Tactics Vol. #1 - Mania.com



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Mania Grade: B+

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Info:

  • Audio Rating: B+
  • Video Rating: A
  • Packaging Rating: B+
  • Menus Rating: B+
  • Extras Rating: B+
  • Age Rating: All
  • Region: 1 - North America
  • Released By: Manga Entertainment
  • MSRP: 24.98
  • Running time: 150
  • Aspect Ratio: 1.78:1 Anamorphic Widescreen
  • Disc Resolution: 480i/p (mixed/unknown)
  • Disc Encoding: MPEG-2
  • Series: Tactics

Tactics Vol. #1

By Chris Beveridge     June 07, 2006
Release Date: June 27, 2006


Tactics Vol. #1
© Manga Entertainment


What They Say
Kantaro Ichinomiya studies folklore, and he takes his knowledge of ghouls and goblins to the streets of Japan, in hopes of bringing the worlds of beasts and humans together. This is no smooth transition, but with the help of the powerful demon-eater Haruka, Kantaro might be able to steer a course of collision between two groups of rivals that keep this bi-species referee on his toes!

The Review!
Searching for a demon-eating goblin that will give him strength, Kantaro performs odd spiritual oriented jobs to make ends meet.

Audio:
For our primary viewing session, we listened to this show in its original language of Japanese. A Japanese 5.1 mix was made for this show which is what we listened to though the stereo mix is also included thankfully. The 5.1 mix isn't bad by any stretch but it doesn't add much in terms of real directionality or sounds to the rear speakers. It does provide more clarity to the forward soundstage though and overall gives the mix a bit more power. The Japanese release was only a PCM mix so I imagine that this is a remastered mix done by Manga as they tend to provide 5.1 mixes for most of their shows. Dialogue is clean and clear throughout and we had no problems with dropouts or distortions during regular playback.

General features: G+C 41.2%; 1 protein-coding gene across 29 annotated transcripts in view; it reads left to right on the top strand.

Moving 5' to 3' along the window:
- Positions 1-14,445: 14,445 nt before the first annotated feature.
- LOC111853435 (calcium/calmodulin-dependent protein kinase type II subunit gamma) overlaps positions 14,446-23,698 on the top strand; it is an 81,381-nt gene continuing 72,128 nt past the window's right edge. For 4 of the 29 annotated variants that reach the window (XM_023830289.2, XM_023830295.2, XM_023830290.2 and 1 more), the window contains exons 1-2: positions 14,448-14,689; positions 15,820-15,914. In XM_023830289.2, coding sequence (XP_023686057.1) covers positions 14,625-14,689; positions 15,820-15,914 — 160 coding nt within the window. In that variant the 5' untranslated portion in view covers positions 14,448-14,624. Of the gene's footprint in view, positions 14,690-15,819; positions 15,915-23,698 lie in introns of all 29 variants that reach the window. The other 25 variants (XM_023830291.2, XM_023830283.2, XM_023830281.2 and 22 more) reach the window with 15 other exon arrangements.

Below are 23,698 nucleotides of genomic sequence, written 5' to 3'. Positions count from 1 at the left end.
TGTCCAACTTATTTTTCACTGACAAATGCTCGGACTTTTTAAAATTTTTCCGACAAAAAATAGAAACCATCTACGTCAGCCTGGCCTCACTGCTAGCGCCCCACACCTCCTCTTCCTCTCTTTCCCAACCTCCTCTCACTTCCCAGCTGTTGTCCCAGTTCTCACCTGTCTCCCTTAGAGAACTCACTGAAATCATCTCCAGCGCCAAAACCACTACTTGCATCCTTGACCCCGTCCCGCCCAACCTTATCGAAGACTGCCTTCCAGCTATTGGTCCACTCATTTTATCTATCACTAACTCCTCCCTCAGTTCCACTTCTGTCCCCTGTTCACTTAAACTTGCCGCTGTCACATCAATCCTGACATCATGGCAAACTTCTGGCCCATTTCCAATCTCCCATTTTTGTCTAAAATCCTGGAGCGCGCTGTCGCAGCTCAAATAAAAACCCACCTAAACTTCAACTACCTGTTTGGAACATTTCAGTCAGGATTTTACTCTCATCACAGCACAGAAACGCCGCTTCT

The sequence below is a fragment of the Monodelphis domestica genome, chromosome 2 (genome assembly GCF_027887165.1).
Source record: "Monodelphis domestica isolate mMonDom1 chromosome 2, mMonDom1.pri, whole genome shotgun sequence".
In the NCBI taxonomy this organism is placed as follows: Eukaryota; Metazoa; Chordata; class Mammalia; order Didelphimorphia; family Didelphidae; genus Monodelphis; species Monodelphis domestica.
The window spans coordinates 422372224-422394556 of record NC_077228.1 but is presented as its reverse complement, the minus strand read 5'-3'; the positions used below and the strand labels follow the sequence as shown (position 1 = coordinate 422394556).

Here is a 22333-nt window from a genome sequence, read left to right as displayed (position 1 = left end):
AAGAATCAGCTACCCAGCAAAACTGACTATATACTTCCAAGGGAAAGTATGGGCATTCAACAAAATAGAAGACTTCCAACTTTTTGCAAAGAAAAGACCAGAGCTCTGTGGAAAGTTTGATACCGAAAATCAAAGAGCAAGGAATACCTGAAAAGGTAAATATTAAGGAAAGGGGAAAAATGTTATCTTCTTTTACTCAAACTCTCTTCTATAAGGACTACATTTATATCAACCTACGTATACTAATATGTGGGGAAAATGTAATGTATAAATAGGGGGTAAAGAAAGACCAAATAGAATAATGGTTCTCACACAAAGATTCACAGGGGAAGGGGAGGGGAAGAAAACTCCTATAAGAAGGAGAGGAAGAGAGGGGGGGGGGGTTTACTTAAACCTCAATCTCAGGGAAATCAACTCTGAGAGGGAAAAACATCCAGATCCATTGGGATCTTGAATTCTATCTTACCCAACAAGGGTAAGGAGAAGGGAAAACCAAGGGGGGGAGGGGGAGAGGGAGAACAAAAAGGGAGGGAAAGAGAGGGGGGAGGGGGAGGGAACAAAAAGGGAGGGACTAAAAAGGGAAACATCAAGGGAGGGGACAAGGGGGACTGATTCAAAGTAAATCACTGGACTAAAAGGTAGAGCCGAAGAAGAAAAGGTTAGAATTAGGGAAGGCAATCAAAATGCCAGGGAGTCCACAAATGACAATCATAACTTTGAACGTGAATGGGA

Video:
Originally airing in 2004, the transfer for this show is presented in its original aspect ratio of 1.78:1 and is enhanced for anamorphic playback. The source materials for this show look like they're in fantastic shape and there is a lot of good detail to the show in general as these early episodes almost look like OVA quality pieces. During a lot of the scenes in the episodes proper, colors are very solid with a great smooth feel and warmth to them. Blocking is very minimal and difficult to pick out of most scenes and aliasing and cross coloration is essentially non-existent. The opening sequences are some of the best moments as the colors simply pop out at you. This is a great looking transfer.

Packaging:
Using the character artwork from the seventh Japanese volume, we get the good pairing of Haruka and Kantaro together that shows off the tall, dark and handsome with wings aspect that will get a segment of fans very interested. The layout of the design along with the sideways logo and colors works really well here and this is a very appealing cover that stands out very strongly. The back cover brings the blue shades and design pieces to it as it provides for a couple of shots from the show that displays its darker nature. The summary is pretty solid and each of the episodes are listed with mini summaries for them. Though there's no technical grid, the features and extras for the release are clear and easy to find but I wish they had a better method for the technical side since you can't tell that the show is widescreen until you put it in the player. I also continue to really dislike Manga's method of listing episodes as thirty minutes each when they're less than twenty-five minutes each. The runtime of 150 minutes is completely off since the actual runtime is just over 120 minutes. No insert was included with this release.

Menu: